30 seconds are already enough

Even a series of sprints over 30 seconds per week is enough to achieve a strong Training Effect, if the power is chosen high enough. This is the result of current research. With a sprint training program of six HIT units (HIT = High Intensity Training) of four to seven sprints each, completed within two weeks, beginners were able to make significant progress.

The most astonishing thing about it: the sprint training doubled the endurance capacity. This was measured with athletes who were able to run at the anaerobic threshold. It is surprising that of all things, a training that is commonly referred to as “anaerobic” has such a strong effect on aerobic performance. The results indicate that significant performance limits are at the muscular level.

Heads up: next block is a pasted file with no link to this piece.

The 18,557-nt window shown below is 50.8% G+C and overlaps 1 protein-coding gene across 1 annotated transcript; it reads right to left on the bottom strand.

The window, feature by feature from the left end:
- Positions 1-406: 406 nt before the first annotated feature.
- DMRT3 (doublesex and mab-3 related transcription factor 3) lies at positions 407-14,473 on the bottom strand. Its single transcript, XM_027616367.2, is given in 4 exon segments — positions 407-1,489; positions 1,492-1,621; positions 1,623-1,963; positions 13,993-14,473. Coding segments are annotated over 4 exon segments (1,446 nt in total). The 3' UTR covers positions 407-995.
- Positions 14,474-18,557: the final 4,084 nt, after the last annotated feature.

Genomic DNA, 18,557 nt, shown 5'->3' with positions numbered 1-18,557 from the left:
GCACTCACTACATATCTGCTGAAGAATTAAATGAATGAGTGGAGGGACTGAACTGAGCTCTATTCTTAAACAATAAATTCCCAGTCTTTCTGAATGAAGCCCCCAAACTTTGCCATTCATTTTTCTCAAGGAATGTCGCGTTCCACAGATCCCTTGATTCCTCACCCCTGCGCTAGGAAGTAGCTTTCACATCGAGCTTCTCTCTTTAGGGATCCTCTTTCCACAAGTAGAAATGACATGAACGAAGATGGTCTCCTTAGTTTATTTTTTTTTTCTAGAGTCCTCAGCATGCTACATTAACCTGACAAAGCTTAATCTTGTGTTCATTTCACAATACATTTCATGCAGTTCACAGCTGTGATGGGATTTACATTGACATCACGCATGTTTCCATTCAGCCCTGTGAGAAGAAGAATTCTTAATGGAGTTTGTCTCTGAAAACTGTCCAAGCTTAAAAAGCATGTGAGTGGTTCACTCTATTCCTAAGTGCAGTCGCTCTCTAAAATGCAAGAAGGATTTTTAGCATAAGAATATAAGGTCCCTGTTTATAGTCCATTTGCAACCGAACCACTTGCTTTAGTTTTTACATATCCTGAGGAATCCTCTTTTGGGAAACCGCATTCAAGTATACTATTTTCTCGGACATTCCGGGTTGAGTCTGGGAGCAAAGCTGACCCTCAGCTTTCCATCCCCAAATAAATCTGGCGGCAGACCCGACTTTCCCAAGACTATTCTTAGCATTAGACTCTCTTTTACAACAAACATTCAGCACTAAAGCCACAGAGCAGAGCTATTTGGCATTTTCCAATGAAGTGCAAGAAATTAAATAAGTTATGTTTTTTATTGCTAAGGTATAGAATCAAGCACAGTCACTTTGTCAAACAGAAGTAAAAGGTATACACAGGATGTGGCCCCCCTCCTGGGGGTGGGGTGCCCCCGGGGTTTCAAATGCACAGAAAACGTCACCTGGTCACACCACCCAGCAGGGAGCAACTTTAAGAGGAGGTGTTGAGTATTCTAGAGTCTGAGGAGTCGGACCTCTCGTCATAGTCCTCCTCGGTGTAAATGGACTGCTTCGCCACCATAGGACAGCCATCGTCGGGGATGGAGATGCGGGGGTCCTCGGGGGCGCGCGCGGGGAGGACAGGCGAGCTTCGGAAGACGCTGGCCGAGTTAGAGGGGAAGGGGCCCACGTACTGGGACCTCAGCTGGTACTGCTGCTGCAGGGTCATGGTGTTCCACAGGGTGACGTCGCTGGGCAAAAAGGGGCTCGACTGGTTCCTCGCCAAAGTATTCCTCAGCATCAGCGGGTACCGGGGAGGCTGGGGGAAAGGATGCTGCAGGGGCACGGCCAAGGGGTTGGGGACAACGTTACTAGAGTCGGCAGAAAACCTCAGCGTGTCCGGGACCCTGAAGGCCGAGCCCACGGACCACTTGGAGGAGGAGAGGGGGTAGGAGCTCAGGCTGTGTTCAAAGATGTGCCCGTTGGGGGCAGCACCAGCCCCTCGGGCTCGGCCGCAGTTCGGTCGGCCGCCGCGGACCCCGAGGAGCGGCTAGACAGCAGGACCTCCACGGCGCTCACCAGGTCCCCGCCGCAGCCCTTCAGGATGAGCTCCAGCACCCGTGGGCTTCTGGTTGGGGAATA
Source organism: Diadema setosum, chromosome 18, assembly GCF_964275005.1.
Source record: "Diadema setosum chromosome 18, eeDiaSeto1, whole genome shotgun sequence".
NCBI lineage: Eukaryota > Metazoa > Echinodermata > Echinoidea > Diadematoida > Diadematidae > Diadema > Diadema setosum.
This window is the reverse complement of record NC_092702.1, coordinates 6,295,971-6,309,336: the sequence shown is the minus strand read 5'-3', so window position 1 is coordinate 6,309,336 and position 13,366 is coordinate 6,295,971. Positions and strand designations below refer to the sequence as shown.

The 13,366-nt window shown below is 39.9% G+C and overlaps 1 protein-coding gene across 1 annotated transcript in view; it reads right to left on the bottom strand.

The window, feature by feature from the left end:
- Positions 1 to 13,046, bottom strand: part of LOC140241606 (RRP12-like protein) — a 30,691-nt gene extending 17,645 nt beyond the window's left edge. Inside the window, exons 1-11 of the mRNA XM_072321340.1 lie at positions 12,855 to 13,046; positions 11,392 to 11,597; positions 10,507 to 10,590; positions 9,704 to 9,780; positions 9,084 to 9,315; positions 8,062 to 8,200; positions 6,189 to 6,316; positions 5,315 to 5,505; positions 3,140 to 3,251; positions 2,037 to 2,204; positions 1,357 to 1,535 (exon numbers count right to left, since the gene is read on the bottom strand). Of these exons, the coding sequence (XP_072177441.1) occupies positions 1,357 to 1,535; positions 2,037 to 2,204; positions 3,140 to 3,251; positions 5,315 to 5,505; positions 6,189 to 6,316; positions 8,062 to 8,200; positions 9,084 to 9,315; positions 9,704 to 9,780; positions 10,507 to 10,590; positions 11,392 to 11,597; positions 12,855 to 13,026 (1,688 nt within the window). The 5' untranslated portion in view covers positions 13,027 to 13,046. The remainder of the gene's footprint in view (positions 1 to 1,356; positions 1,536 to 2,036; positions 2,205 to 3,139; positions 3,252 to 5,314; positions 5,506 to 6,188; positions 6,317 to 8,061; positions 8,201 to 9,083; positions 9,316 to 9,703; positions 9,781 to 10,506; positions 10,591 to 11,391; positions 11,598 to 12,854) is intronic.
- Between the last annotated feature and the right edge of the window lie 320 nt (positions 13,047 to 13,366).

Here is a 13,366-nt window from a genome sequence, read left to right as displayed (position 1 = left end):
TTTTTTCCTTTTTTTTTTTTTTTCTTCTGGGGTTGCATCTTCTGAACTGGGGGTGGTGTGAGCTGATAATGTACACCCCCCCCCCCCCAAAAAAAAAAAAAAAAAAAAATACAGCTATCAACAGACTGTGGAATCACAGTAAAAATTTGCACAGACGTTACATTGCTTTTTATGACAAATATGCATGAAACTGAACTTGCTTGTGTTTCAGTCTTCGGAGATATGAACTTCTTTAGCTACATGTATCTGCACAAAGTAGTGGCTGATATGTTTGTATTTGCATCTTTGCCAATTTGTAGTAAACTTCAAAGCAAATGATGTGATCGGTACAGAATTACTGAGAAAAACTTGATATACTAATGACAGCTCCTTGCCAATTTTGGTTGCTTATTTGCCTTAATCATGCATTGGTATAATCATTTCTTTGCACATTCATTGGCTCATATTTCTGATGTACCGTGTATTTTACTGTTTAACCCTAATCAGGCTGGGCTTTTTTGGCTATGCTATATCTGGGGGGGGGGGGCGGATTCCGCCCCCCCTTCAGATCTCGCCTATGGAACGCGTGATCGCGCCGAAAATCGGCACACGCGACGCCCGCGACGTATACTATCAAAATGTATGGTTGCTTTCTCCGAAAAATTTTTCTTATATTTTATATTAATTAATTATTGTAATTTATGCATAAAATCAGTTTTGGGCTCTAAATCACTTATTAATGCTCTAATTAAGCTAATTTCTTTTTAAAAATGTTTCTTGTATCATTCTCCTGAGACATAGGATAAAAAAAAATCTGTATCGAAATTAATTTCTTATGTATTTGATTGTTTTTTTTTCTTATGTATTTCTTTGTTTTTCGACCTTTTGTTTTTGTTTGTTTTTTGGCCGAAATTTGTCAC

The glycogen that can be stored in the muscles, the most important fuel for intensive exercise, increased by 26% during the short training period. Several studies show similar positive effects in well-trained athletes. It is important to plan at least 48 hours of recovery between two HIT trainings. Too short regeneration times, according to the results of one study, cancel out the training effect.

Extending an intensive sprint program from two weeks to six weeks results in further physiological adjustments: maximum oxygen intake increases and fat burning improves. The overall athletic performance level is pulled up by intense training.

Intense indoor training can therefore compensate for the fact that you spend fewer hours on the bike in winter. They also offer the chance to start the new season stronger. During the winter, in addition to working slowly for months on the so-called foundation and laying a ‘base‘, integrating intensive/qualitative training enables faster progress.